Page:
These, certainly are not ordinary times in the annals of Nigeria’s search for transparency in public service. But without prejudice to the outcome of investigations over these recoveries, it is curious to find idle billions of Naira and foreign currency in the residence of former office holders. Even as we lament the huge amounts involved, it is pertinent to question the system that allows public officials access to so much cash. How can a public official whose annual salary cannot be more than N5 million have access to N10 billion at the end of a two-year tenure in office? How can the wife of a former president declare publicly that she had deposited millions of dollars worth of gifts, received while her husband was in office? Also, a wife of another former president would report to the police that a house maid stole N90 million cash from her bedroom?
While citizens were still smarting from the traumatic implications of these sordid developments, the EFCC announced it had recovered whopping $9.8 million cash from a private safe in one of the houses belonging to Andrew Yakubu, former Group Managing Director of the Nigerian National Petroleum Corporation (NNPC). Yakubu has since admitted ownership of the recovered money, claiming it came in tranches as gift to him. The question must therefore be asked: what the heck is going on? Why has it been so easy for public officials to dip their hands into the public treasury? There should be thorough examination of how highly placed politically exposed people can have access to huge sums of foreign exchange in the country.
This is a systemic problem which the Buhari administration must deal with decisively. Nigeria’s leaders have consistently and progressively failed the nation in the areas of building strong institutions to fight corruption in the public sector. The most critical assignment before the present government is how to institutionalize the war on corruption through public sector finance reforms. It is still shameful that even after 18 years of democracy, some past and present leaders are still facing investigations into their alleged corrupt practices. Nigerians who voted for Buhari on the platform of his promise to fight corruption can as well begin to sing his Nunc Dimittis as the country’s international image has taken another beating on account of this shocking infamy.
It is received wisdom that if the anti-graft agencies cannot state the exact amount recovered so far, it raises questions whether the figures they declare are credible. It might just as well be that after finding the loot, the EFCC agents help themselves first before going public. In the case of the Osborne Towers cashgate, the amount of $43 million is a weird figure that raises suspicion. Again, it is reasonable to assume, that neither the cause of transparency nor accountability has been served by the opaque and, some would say, crooked, operating procedure. And, since the public is paying these agencies, it is a matter of integrity in governance that for information and records, the details of the recovered billions are revealed as well as the ownership.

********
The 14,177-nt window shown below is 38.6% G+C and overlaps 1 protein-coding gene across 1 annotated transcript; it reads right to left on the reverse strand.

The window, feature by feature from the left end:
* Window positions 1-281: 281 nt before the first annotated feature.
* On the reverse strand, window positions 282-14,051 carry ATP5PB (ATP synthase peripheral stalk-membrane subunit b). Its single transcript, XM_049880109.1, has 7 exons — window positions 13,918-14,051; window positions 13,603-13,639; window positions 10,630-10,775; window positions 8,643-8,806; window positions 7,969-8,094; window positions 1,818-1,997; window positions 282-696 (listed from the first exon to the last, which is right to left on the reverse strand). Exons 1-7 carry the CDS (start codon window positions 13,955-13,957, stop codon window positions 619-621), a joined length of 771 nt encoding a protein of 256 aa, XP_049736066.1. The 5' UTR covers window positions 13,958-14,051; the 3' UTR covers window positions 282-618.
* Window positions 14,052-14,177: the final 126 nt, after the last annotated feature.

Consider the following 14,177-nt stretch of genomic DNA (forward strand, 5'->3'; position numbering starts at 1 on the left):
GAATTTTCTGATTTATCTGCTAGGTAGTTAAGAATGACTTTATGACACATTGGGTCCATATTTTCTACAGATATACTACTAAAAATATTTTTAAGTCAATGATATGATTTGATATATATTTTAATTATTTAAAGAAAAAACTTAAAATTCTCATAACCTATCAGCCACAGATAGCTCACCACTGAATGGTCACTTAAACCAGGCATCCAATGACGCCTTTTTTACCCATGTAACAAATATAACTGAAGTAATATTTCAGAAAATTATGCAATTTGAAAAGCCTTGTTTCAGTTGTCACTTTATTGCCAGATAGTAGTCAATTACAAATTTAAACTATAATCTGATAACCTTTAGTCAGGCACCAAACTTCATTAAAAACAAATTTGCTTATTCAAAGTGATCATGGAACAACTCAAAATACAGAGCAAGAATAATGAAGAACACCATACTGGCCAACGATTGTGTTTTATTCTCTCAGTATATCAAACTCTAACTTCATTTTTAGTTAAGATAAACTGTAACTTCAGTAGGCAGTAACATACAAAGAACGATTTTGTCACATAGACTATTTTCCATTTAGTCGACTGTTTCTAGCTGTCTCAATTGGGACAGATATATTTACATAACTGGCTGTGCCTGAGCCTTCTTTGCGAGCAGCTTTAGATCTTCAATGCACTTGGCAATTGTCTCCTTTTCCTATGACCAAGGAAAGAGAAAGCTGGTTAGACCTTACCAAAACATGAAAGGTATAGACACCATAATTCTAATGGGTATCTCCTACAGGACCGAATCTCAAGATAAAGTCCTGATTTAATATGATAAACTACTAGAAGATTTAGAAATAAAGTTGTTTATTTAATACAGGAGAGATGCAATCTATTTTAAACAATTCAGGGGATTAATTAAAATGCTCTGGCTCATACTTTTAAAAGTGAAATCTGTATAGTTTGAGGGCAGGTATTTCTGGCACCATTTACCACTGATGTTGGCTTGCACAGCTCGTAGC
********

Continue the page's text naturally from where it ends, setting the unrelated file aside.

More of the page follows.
In principle, this exercise in transparency should be done quickly to disabuse the minds of the citizens and restore if only a modicum of trust in their government. The bottom line of all these: if the EFCC will not, of their own free will, render accounts to their people, it will be rendered for them and the truth will still be out in due course. A final pertinent point is to remind the APC that in its manifesto, it promised, among other things, to “prevent abuse of executive, legislative, and public offices through greater accountability, transparency, and strict enforcement of anti-corruption laws…” This is the least expected of any responsible government. The President, for that matter, must commit this to heart and should, as a matter of honor, live up to his obligation of full accountability to the Nigerian people for whom he holds their power in trust. Let every corrupt leader or person who enjoys government’s protection today, however, know that the days of reckoning are inevitable, after all.